• Because Apache can serve even non-PHP web apps.

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Buna hiç gerek yoktu. İşi zora sokmak demek bu. Php eski ve kullanılmayan bir dil değil.. Web tabanlı en gelişmiş dillerden biri durumunda ve güncellenmeye devam ediliyor. Apple desteğini çekerek iyi yapmadı. Umarım konu hakkında gerekli iyileştirmeleri yaparlar ve php desteği geri gelir.

It would be good if Apple allows custom installation that makes php executable into /usr/bin. Right now, the situation is breaking some tools, such as phpcs in PHPStorm. I tried to solve it by installing PHP with Homebrew, and it doesn't solve the problem.

What upsets me about the move to big sur and then monterey is that the upgrade program should check that i have apache, php and mysql and if it finds that there it should stop and say: hey man, this upgrade is going to create problems for you ... do you want to think about it before you proceed?

So what I'm going top do now is upload the (daily) backedup MySQL database to a hosting service that will also support PHP. Then I'll find the time to work out how to migrate my admin systems to Monterey - and then buy a new Macbook Pro - after I know how to migrate to that environment.

PHP is not insecure if you use a supported version: https://www.php.net/supported-versions.php

Apple is not the only company to stop bundling it and give the responsibility to the end user. Claris also used to ship PHP with FileMaker Server and removed that. So Claris had to provide instructions to get your own php set up for custom web publishing in the Claris Engineering blog: https://support.claris.com/s/answerview?anum=000035470&language=en_US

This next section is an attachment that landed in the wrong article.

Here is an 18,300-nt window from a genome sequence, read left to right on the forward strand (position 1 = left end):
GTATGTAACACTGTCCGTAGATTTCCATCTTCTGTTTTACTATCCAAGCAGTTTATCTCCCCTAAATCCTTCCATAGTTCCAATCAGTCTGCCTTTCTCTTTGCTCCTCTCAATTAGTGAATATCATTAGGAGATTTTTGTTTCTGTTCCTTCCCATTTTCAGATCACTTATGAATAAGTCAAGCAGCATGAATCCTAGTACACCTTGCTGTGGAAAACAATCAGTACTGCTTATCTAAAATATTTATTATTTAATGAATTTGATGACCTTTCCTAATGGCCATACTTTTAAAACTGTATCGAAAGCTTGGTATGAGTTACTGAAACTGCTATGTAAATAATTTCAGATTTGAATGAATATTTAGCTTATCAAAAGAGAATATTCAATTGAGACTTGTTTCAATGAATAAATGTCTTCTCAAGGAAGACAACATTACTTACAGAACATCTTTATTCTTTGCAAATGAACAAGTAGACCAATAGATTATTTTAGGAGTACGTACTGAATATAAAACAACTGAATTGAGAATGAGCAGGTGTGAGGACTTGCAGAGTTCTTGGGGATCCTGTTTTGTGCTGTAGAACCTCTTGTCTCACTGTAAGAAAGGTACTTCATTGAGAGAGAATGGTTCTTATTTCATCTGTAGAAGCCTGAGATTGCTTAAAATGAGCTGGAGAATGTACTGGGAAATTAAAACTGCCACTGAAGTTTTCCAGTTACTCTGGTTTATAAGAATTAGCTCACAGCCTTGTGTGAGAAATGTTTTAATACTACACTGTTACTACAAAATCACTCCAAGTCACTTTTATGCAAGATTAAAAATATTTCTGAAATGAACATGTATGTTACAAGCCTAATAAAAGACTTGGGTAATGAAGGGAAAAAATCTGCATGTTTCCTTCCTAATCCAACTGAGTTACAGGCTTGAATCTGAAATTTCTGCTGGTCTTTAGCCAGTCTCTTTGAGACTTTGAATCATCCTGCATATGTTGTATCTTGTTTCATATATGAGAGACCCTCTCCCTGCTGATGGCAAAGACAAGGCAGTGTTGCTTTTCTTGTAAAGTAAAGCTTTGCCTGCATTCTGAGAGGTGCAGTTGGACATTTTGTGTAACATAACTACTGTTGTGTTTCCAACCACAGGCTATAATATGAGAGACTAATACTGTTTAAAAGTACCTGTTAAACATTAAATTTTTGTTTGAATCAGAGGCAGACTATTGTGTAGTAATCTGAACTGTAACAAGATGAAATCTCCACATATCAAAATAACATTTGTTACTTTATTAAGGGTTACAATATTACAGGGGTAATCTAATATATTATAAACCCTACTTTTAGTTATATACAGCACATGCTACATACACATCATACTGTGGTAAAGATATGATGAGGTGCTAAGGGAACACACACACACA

These instructions were helpful, as were Tim Perfitt's instructions at Two Canoes for installing PHP on Monterey as he did for his MDS project: https://twocanoes.com/knowledge-base/installing-php-7-on-macos-12-monterey/

Of course, in Monterey you have to code-sign the PHP you install. But it is not so hard if you follow the method from Rich Trouton at "Der Flounder": https://derflounder.wordpress.com/2019/04/10/notarizing-automator-applications/

Using all this, I have had great success installing my own PHP on both my macOS FileMaker Server for custom PHP web publishing and my macOS Web Server (for a web site, munki server and munkireport server and various remote proxies. (both Macs on Monterey).

I presented on this topic along with my methodology including a "recipe" at the MacDevOps YVR conference 2022: https://www.youtube.com/watch?v=XzxxLHojXhk&t=1s

In short, PHP on the Mac still lives - but its up to the end user to maintain it.

This is simply frustrating. After wasting 3 hours of time I came to know that there is no php installed. ***! Apple. Why wouldn't you include php by default in a linux clone? Here is another dumb thing. I install and fix php in previous version only to be wiped out by next freaking update. ******* waste of my and thousands of other users. Apple sucks. Get it installed in next upgrade and leave us in peace.